Five years after legislation required free menstrual products in public schools, New York state lawmakers have advanced legislation that would expand that to non-public schools.

In a statement, a spokesperson for the bill’s state Senate sponsor, freshman Brooklyn Democrat Iwen Chu, said the bill would go "a long way in addressing menstrual inequalities" and added, "this legislation doesn’t just address accessibility to products, but also continues to break down the stigma around menstruation."

In a statement to Capital Tonight, the bill’s Assembly sponsor, Linda Rosenthal said "no student, no matter the type of school they attend, should have to miss time in the classroom because of a lack of access to menstrual products.” Rosenthal continues “I am hopeful the Governor will sign my bill expanding the requirement that products be available to students attending non-public schools. We will then be one step closer to achieving true menstrual equity and eliminating the stigma that has surrounded menstruation for decades.”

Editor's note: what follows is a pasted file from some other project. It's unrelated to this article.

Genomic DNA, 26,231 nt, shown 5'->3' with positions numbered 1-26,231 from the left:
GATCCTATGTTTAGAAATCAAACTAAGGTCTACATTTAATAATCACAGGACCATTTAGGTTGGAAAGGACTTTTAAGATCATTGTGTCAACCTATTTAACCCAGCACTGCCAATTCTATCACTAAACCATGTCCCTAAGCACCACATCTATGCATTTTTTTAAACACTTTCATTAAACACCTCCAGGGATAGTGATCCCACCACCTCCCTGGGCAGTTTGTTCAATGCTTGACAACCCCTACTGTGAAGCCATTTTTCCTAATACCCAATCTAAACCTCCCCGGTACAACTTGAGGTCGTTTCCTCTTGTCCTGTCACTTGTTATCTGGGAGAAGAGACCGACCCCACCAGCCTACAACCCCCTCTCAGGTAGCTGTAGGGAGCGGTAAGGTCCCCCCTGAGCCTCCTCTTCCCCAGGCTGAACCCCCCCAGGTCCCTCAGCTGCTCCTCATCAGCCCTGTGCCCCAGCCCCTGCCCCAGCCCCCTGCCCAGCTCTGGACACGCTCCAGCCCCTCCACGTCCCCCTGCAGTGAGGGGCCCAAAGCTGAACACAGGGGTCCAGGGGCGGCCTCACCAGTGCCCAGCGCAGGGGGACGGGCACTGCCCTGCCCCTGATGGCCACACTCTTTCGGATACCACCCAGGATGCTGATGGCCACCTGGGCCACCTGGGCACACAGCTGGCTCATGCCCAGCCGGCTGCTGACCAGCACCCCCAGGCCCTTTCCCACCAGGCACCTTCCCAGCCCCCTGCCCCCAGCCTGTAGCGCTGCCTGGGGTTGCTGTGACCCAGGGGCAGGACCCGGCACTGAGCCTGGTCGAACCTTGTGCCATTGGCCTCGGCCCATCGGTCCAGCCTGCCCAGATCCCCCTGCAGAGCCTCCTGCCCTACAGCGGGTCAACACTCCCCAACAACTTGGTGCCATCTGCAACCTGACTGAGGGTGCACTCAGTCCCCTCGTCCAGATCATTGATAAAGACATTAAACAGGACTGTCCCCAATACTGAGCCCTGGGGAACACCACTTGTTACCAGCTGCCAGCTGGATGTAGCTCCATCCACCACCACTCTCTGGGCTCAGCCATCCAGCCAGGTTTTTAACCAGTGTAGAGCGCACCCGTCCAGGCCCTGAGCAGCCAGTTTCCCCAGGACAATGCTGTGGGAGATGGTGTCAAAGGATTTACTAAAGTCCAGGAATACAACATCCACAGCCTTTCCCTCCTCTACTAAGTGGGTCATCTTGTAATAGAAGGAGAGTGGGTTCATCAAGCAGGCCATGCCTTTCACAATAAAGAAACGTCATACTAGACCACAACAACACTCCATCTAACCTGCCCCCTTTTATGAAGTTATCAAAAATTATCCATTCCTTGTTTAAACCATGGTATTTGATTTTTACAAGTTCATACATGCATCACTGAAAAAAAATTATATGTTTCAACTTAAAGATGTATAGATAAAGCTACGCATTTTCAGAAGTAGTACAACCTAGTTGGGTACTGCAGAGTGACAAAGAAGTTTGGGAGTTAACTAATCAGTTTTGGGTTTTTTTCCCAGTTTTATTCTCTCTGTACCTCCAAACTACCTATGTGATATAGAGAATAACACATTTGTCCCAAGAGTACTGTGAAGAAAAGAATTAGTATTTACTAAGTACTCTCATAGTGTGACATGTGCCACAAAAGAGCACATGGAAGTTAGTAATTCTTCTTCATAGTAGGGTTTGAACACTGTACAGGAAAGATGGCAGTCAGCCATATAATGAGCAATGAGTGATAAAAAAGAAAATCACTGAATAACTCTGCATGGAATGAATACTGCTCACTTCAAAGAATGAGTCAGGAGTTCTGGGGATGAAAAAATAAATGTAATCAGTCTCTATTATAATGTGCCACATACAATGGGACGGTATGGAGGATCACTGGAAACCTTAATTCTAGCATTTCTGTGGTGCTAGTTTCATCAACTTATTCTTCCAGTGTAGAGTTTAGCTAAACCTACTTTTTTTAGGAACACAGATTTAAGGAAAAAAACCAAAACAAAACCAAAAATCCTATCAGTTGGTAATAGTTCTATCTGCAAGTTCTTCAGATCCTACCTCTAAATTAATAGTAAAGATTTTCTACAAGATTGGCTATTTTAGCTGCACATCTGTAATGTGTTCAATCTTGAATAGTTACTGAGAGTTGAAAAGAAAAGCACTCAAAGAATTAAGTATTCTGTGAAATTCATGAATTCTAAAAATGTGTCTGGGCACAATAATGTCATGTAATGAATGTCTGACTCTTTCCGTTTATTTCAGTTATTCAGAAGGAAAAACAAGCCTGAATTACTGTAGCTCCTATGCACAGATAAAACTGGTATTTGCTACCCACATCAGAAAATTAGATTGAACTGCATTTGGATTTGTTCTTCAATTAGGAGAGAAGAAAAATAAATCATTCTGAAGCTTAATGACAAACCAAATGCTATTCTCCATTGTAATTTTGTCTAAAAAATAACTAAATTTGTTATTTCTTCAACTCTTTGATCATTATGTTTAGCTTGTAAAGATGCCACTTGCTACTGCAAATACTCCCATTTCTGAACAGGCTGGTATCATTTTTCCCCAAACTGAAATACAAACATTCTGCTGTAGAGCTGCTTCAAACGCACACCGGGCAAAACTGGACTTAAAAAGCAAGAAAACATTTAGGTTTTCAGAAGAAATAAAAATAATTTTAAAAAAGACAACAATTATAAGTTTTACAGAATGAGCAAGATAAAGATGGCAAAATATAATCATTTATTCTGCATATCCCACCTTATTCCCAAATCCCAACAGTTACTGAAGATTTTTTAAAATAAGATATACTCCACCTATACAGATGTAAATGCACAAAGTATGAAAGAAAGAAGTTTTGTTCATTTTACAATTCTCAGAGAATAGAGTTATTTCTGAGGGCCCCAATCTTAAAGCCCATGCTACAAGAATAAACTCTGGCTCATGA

The legislation would require all non-public schools serving students from grade six to grade twelve to provide menstrual products in restrooms in school buildings at no charge to the student. The bill once signed would go into effect the following July, or effectively, the next school year.

According to a report from the ACLU entitled "The Unequal Price of Periods," nearly one in five American teenagers who live in poverty lack menstrual products. Additionally, people experiencing homelessness have reported infections due to using the product longer than recommended.

The bill received bipartisan support in the upper chamber when it passed the Senate in May. Now, the bill is waiting to be delivered to the governor. Once the governor receives the bill, she will have ten days to act on it, excluding Sundays.

Chu’s office told Capital Tonight that they are "confident that the governor will sign this bill into law," but says there is no expected timeline on when the bill will be delivered.